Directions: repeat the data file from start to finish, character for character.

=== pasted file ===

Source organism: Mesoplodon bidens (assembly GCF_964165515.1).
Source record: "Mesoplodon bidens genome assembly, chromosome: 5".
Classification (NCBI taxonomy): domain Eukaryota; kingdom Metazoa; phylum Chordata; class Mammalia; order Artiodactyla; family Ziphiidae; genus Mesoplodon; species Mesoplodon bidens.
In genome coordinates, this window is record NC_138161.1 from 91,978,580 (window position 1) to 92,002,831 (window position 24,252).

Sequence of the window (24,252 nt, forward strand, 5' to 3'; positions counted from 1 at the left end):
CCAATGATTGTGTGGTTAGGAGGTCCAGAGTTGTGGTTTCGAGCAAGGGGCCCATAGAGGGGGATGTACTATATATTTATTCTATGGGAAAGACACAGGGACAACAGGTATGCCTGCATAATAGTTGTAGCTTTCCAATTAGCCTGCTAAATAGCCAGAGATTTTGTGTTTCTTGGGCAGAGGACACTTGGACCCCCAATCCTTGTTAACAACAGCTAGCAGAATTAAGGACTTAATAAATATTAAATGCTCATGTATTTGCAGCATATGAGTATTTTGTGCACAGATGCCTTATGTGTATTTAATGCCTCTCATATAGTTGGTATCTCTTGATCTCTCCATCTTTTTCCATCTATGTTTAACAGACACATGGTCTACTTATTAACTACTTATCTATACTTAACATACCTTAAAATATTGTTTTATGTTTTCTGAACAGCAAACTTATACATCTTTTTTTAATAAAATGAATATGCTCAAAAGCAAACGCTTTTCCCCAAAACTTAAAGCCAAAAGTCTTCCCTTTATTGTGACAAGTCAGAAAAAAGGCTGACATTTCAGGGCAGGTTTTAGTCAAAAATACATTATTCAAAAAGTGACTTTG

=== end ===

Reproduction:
Source organism: Mesoplodon bidens (assembly GCF_964165515.1).
Source record: "Mesoplodon bidens genome assembly, chromosome: 5".
Classification (NCBI taxonomy): domain Eukaryota; kingdom Metazoa; phylum Chordata; class Mammalia; order Artiodactyla; family Ziphiidae; genus Mesoplodon; species Mesoplodon bidens.
In genome coordinates, this window is record NC_138161.1 from 91,978,580 (window position 1) to 92,002,831 (window position 24,252).

Sequence of the window (24,252 nt, forward strand, 5' to 3'; positions counted from 1 at the left end):
CCAATGATTGTGTGGTTAGGAGGTCCAGAGTTGTGGTTTCGAGCAAGGGGCCCATAGAGGGGGATGTACTATATATTTATTCTATGGGAAAGACACAGGGACAACAGGTATGCCTGCATAATAGTTGTAGCTTTCCAATTAGCCTGCTAAATAGCCAGAGATTTTGTGTTTCTTGGGCAGAGGACACTTGGACCCCCAATCCTTGTTAACAACAGCTAGCAGAATTAAGGACTTAATAAATATTAAATGCTCATGTATTTGCAGCATATGAGTATTTTGTGCACAGATGCCTTATGTGTATTTAATGCCTCTCATATAGTTGGTATCTCTTGATCTCTCCATCTTTTTCCATCTATGTTTAACAGACACATGGTCTACTTATTAACTACTTATCTATACTTAACATACCTTAAAATATTGTTTTATGTTTTCTGAACAGCAAACTTATACATCTTTTTTTAATAAAATGAATATGCTCAAAAGCAAACGCTTTTCCCCAAAACTTAAAGCCAAAAGTCTTCCCTTTATTGTGACAAGTCAGAAAAAAGGCTGACATTTCAGGGCAGGTTTTAGTCAAAAATACATTATTCAAAAAGTGACTTTG